Section 1 – Epics

A. Answer each question as directed. Read each question and highlight the key words and phrases so you could stay focused when you answer them.

1. Read the opening lines (1-26) of the epic Gilgamesh, Tablet 1. In the first paragraph, address these points: Identify the speaker, the audience and the possible literary and social functions that they served. [Hint: remember these poems were recited primarily during religious ceremonies and festivals] do an analytical summary of the contents in the second paragraph. Comment on the organization of the topics, the allusions that are made to the myths, the ritual and the architectural details. Think of how all of the poetic devices together affect the audience. (200 words minimum) 10 points
2. The plotlines and the characters of an epic poem focus on describing the actions and speech of epic heroes. In the Iliad and Ramayana combined, we have studied the characters of Achilles, Ravana, Agamemnon, Hector, and Rama In my lectures, In these anicient times, a true hero was defined as one that upheld his duties and sacrificed their personal needs or rights for the greater good and honor. From the heroes listed above, choose one hero that truly lived by these honorable principles, and one that fell short. In your response first describe the most valued duties of an epic hero and how much value they placed upon duty and honoring their duty. Then discuss how your chosen character upholds or falls short of these values. [Note: In your choice, make sure that you do not choose both from the same epic; in other words, choose one hero from the Iliad and one from Ramayana] (minimum 250 words) 10 points

3. As you know the African epic Son-jara was composed around the thirteenth-century ACE and continues to be orally transmitted to date. Another interesting aspect of the poem is that it is an amalgamation of two traditions, African pantheism and Quoranic teachings. Nonetheless, the themes embedded in the poem are no different from the other epics, especially, in its definition of “human destiny”. In lines 46-130, on pages 535 -537, you will see the most simple and elegant way the source and the decree of ‘human destiny’ is caste by God. Three types of God’s creatures get their destinies allocated: Iblis gets immortality and wealth and freedom to do what he wants to and with human, the rest of the angels get morality, the Jinn get beauty, and Adam gets ‘dignity’ because Adam phrases his request thus:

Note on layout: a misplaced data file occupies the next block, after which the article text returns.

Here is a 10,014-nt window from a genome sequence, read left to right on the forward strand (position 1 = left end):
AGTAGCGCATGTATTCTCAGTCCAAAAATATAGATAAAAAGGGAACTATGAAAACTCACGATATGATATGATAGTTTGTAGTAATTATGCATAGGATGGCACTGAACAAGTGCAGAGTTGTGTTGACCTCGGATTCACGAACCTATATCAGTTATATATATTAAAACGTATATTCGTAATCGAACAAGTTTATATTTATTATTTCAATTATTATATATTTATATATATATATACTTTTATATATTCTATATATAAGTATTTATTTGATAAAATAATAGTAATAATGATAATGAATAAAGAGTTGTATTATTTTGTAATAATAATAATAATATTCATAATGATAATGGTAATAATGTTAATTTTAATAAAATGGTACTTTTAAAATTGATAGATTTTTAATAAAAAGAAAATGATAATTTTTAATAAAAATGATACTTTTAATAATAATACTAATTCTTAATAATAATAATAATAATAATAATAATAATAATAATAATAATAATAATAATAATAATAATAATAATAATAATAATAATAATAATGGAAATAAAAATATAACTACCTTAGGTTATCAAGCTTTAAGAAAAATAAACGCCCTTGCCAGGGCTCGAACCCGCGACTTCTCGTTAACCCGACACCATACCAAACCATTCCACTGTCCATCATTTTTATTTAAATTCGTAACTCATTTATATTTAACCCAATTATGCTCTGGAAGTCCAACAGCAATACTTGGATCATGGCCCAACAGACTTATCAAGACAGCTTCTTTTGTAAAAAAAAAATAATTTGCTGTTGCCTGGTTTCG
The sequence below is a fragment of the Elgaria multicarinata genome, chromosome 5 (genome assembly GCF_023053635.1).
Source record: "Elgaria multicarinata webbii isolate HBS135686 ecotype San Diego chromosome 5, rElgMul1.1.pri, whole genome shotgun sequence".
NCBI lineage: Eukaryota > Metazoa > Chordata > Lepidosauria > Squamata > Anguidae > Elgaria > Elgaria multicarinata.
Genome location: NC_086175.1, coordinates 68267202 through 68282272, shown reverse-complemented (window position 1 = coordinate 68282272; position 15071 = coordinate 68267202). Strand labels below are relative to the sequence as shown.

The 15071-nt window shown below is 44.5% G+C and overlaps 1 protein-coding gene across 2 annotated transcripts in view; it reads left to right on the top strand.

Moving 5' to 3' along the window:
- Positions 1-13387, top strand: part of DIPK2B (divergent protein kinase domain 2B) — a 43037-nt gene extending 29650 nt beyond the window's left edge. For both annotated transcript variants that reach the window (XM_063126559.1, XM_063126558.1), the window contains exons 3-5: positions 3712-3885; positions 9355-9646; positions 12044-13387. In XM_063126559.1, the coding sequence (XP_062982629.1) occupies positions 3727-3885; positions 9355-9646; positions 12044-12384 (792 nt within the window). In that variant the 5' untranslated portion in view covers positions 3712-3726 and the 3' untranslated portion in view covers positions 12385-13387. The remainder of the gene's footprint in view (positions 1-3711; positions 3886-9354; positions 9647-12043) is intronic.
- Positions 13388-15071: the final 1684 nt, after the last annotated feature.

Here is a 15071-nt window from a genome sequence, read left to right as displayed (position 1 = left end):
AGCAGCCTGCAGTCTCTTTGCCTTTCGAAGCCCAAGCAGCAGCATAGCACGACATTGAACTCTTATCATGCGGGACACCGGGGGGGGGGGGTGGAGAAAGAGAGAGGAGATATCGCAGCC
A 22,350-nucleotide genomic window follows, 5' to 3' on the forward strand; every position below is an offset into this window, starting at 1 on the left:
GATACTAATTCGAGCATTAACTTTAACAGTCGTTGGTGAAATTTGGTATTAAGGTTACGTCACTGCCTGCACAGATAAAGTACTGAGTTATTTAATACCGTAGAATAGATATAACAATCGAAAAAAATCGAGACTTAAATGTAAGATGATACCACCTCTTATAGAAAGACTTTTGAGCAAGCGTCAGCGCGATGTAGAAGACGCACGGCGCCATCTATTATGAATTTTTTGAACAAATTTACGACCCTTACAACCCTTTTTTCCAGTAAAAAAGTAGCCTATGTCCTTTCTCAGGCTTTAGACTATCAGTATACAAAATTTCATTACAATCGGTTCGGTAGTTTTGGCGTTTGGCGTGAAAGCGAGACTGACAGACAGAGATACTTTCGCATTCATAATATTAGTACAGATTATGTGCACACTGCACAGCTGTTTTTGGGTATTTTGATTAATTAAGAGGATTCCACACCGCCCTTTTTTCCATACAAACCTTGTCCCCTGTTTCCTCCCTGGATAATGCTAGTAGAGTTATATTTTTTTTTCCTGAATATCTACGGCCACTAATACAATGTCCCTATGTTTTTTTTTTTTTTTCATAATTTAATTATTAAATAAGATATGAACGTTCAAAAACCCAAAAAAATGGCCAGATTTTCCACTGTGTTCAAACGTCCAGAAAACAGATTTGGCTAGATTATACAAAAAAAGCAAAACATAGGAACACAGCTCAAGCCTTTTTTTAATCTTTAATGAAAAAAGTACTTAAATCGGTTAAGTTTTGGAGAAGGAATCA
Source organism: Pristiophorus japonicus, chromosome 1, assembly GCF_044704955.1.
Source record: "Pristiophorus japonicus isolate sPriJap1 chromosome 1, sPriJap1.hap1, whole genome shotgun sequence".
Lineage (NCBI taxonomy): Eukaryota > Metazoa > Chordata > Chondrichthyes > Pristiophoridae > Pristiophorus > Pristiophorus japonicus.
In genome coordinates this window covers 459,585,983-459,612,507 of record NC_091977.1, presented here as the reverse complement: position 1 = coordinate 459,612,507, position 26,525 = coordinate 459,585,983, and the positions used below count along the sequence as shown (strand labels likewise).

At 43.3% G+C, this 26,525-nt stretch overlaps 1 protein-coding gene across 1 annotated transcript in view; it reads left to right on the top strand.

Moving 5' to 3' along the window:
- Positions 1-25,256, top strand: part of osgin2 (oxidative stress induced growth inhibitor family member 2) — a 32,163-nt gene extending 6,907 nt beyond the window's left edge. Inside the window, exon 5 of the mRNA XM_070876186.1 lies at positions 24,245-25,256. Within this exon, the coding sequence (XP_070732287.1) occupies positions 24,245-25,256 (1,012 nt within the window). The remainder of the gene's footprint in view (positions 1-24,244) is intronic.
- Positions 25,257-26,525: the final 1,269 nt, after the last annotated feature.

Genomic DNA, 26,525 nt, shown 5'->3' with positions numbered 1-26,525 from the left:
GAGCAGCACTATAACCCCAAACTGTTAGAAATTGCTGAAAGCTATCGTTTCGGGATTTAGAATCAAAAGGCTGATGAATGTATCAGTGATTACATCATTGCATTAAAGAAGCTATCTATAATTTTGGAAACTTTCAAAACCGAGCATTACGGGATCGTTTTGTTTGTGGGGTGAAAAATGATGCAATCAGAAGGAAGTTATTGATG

Then Adam our forefather said, “O God,
“Whatever man may offer man, such will have an end.”
“Whatever God may offer man, no gift need follow that,
“Whatever you will give to me,
“That’s what I wish.” (lines 109-113, P. 536)

Upon granting of the grace of dignity as ‘human destiny” and informs him of the arrival of Prophet Muhammad, Adam replies thus:

Fillardi Samawaati [meaning on earth and in heaven in Arabic]
Paradise and earth were made according to His Love.
Where we have passed the day in Grace.
There may we also pass the night, Amen. (lines 121-124, P.537)

Discuss, how is it different from unlimited freedom that Iblis has, morality that the angels are given, or the beauty that Jinns have? Based on your study of all four epics, interpret how man’s best estimate envisions this path to dignity? What should human beings have to value and honor and what must they ignore or sacrifice in order to realize their gift of dignity? 10 points

Section II – Lyric, Ghazal and Sonnet

1. One of the hallmarks of a sonnet is its focus on the topic of love. The beauty of the poem exists in its play with imagery, metaphor and the conceits, which few might conceive of in any ordinary circumstances. Take Shakespeare’s sonnet # 116. Compose a sonnet of your own on love employing as many of the poetic devices as you can , and keeping to the traditional English Sonnet’s rhyme scheme.

Paraphrase the Sonnet’s contents in prose format. You may write it in the form of a vignette




10 points
2. Listen to the audio versions of the ghazals sung and made available in translation. Describe how your appreciation of the poem is enhanced by the audio recitation. Do you think Do you think the lyrical beauty of the language that got lost in translation from the original language is better experienced I the musical version? Do you think the translated poem might carry similar melody if set to music? Add anything else you want to if it helps explain the differences of your aesthetic response between reading the poem and listening to it. 10 points [A ghazal sung by jagjit Singh a twentieth-century Indian musician] [a musical rendering of Rumi’s Sufi Ghazal, probably by an Iranian singer]




Leave a Reply

Your email address will not be published. Required fields are marked *